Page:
This Is Warming the Planet Even Faster Than Carbon Dioxide - OZY | A Modern Media Company

This Is Warming the Planet Even Faster Than Carbon Dioxide

This Is Warming the Planet Even Faster Than Carbon Dioxide

By Rishika Pardikar

Scientists are exploring changes underway in the Greenland Ice Sheet as a result of global warming. Algae, dust and soot, a short-lived climate pollutant also known as black carbon, are exacerbating melting.
SourceJoe Sargent/Getty


Black carbon also pollutes the air, in case you needed another reason to worry. 

By Rishika Pardikar

In the year 1952, London disappeared from view. It was called the Great Smog, the worst air pollution the U.K. had ever seen. It killed thousands of people, shuttered above-ground public transport and sparked an unprecedented push for clean-air legislation in a country known for its toxic pea-soup fog caused by the airborne pollution associated with coal. 

Air pollution is still a problem, not just in cities from Paris to Beijing but across the globe. And one of the main culprits is black carbon, particles in the air that arise from burning forests, diesel engines and coal pollution. But black carbon isn’t just a problem for those near forest fires or diesel-choked highways. According to the U.N.’s Climate & Clean Air Coalition …

Black carbon’s warming effect on the climate is as much as 1,500 times more intense than that of carbon dioxide (CO2). 

While exact percentages on how much of planetary warming is caused by black carbon are not available, it’s widely considered to be the second-largest culprit when it comes to climate change, after CO2. A 2013 study of the substance found that black carbon is responsible for 1.1 watts of extra energy being stored in the atmosphere per meter of the Earth’s surface. By comparison, CO2 is responsible for an estimated 1.56 watts per square meter.  

Gettyimages 2660357

A London policeman wears a mask amid thick fog in the 1950s.  

Source  Keystone/Getty

Black carbon is formed via an incomplete process of combustion. “Imagine a chemical reaction where you take an organic fuel — a fuel which has carbon and hydrogen — and you combine it with oxygen, and all that comes out is water and carbon dioxide,” explains Joshua Schwarz, a researcher and a physicist at the National Oceanic and Atmospheric Administration. The optimal level of combustion could be a gas stove: There’s a blue flame and no soot or other particles. But some processes use too much fuel for the amount of available air, meaning there are leftover carbon and hydrogen molecules. Black carbon is a component of such leftovers.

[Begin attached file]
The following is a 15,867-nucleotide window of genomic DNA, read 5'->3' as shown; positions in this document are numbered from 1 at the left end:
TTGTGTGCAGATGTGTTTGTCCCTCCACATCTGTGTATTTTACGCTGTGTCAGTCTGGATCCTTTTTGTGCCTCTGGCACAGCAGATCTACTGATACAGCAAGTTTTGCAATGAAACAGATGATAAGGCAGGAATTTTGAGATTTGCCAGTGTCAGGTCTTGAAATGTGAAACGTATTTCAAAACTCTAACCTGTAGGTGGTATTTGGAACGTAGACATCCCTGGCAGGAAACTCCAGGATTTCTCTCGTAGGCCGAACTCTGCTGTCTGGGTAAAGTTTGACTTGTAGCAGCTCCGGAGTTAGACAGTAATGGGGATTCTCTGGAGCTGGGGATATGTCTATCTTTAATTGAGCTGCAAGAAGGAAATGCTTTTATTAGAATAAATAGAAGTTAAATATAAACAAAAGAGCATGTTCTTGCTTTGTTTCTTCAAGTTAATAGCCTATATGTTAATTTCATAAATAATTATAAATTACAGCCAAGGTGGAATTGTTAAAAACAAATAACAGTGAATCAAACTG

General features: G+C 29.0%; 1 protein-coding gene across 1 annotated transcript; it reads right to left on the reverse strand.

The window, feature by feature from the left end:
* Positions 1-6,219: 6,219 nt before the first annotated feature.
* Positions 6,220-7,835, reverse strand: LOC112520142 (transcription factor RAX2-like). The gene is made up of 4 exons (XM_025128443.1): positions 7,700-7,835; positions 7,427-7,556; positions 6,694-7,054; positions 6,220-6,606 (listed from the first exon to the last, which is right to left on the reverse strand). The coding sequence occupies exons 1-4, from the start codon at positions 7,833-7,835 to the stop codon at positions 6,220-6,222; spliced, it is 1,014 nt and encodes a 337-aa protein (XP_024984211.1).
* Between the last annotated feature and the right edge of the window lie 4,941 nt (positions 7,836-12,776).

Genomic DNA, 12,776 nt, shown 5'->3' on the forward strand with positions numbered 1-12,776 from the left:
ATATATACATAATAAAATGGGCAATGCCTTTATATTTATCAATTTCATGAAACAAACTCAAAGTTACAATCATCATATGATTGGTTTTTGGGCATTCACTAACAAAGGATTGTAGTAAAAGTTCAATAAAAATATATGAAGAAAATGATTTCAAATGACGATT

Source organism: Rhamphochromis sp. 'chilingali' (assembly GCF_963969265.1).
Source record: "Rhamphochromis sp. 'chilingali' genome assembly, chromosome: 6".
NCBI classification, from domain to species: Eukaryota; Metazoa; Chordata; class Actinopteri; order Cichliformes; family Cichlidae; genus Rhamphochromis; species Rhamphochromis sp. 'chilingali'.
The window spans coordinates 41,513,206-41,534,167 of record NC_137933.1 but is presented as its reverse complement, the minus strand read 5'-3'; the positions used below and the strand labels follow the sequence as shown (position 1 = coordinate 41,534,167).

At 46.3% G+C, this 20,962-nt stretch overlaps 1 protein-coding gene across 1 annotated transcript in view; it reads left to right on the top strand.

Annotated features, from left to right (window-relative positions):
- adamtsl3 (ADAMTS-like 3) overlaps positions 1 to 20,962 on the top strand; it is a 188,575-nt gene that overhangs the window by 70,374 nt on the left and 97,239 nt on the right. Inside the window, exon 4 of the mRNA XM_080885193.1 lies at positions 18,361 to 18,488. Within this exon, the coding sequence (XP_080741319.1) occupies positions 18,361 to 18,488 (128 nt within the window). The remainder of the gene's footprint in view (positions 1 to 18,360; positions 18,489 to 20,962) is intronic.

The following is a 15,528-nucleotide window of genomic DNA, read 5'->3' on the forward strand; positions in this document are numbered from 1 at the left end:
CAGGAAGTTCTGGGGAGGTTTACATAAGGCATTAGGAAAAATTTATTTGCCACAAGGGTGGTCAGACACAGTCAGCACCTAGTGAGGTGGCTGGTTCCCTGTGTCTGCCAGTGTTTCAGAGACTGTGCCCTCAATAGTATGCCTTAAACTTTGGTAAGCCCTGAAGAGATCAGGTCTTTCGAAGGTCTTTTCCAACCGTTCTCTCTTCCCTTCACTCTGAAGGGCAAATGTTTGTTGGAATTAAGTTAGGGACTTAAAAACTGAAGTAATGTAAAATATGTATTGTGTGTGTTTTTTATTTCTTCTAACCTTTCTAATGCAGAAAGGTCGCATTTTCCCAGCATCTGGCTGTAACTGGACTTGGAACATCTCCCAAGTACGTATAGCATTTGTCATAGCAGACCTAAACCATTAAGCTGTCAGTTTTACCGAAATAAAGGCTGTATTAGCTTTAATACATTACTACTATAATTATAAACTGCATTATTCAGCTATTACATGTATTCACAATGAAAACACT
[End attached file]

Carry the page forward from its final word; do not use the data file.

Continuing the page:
About half the planet’s black carbon is traced to burning fossil fuels, including coal, and the other half is from burning biomass like wildfires or agricultural razing. Apart from its polluting effects — the particles can settle in human lungs, causing respiratory diseases and other health problems black carbon absorbs rays from the sun and converts it to heat, warming the planet with alarming efficiency. That’s particularly disastrous for icy landscapes like the Arctic and Antarctica: When black carbon settles on snow and ice, it heats the surface and melts them even faster. The Arctic is currently thought to be warming twice as fast as the global average. 

Snow and glaciers have a particular vulnerability to black carbon, explains Örjan Gustafsson, a professor at the Department of Environmental Science and Analytical Chemistry at Stockholm University. “The effect of black carbon depends on how much darker the color black is relative to the ground color,” he says. Light-colored surfaces reflect light rather than absorbing it — until dark pollution molecules settle on them, meaning white snow and ice, and the air above them, are the most impacted by black carbon pollution. Gustafsson and his team have conducted 10-year studies on the impact of black carbon in the Arctic landscapes and the Himalaya-Tibetan Plateau, and the black carbon–induced glacier melts are most serious in areas like the Himalayas or in South America’s Andes, where glaciers are geographically close to large black carbon emissions. Those melting glaciers then contribute to rising sea levels. 

There has been progress. In 2017, the Arctic Council — a federation including Canada, Denmark, Finland, Iceland, Norway, Russia, Sweden and the United States — pledged to reduce black carbon emissions by about a third by 2025, in the first-ever collective commitment to address the impacts of black carbon. They’ll aim to achieve that goal by adopting certain emissions standards for new diesel vehicles, upgrading old diesel vehicles and taxing pollution, among other measures.

Because black carbon restrictions address both climate change and pollution, they’re a key way for governments to make progress on multiple fronts at once. “You can win on climate and on health and air quality by addressing black carbon,” Schwarz says. But it’s not simple either, especially without further research into black carbon. “With CO2 molecules, each one is the same,” he says, “but with black carbon, each one looks a tiny bit different. Each one is mixed with other particles and has different properties. Every particle is unique, like how every snowflake is unique.”

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